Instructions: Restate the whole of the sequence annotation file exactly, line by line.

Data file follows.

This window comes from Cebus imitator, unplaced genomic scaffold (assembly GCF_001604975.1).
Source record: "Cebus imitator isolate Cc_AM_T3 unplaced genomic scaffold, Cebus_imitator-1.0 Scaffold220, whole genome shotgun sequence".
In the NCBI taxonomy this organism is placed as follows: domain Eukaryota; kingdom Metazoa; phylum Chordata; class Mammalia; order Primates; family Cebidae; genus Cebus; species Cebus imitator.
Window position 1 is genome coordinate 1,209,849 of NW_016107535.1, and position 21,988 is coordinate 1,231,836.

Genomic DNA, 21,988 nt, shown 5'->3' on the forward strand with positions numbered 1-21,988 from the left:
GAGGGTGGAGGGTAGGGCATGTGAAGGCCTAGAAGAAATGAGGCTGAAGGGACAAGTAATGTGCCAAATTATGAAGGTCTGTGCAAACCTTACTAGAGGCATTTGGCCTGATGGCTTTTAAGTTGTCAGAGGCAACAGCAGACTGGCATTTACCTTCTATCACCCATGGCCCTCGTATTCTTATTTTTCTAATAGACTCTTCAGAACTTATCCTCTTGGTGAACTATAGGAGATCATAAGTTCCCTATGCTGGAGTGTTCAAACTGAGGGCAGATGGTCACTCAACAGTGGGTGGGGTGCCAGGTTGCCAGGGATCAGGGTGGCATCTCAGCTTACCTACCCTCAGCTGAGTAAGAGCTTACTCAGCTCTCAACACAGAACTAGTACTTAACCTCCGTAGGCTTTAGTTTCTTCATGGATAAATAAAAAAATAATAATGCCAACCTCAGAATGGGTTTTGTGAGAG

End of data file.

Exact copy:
This window comes from Cebus imitator, unplaced genomic scaffold (assembly GCF_001604975.1).
Source record: "Cebus imitator isolate Cc_AM_T3 unplaced genomic scaffold, Cebus_imitator-1.0 Scaffold220, whole genome shotgun sequence".
In the NCBI taxonomy this organism is placed as follows: domain Eukaryota; kingdom Metazoa; phylum Chordata; class Mammalia; order Primates; family Cebidae; genus Cebus; species Cebus imitator.
Window position 1 is genome coordinate 1,209,849 of NW_016107535.1, and position 21,988 is coordinate 1,231,836.

Genomic DNA, 21,988 nt, shown 5'->3' on the forward strand with positions numbered 1-21,988 from the left:
GAGGGTGGAGGGTAGGGCATGTGAAGGCCTAGAAGAAATGAGGCTGAAGGGACAAGTAATGTGCCAAATTATGAAGGTCTGTGCAAACCTTACTAGAGGCATTTGGCCTGATGGCTTTTAAGTTGTCAGAGGCAACAGCAGACTGGCATTTACCTTCTATCACCCATGGCCCTCGTATTCTTATTTTTCTAATAGACTCTTCAGAACTTATCCTCTTGGTGAACTATAGGAGATCATAAGTTCCCTATGCTGGAGTGTTCAAACTGAGGGCAGATGGTCACTCAACAGTGGGTGGGGTGCCAGGTTGCCAGGGATCAGGGTGGCATCTCAGCTTACCTACCCTCAGCTGAGTAAGAGCTTACTCAGCTCTCAACACAGAACTAGTACTTAACCTCCGTAGGCTTTAGTTTCTTCATGGATAAATAAAAAAATAATAATGCCAACCTCAGAATGGGTTTTGTGAGAG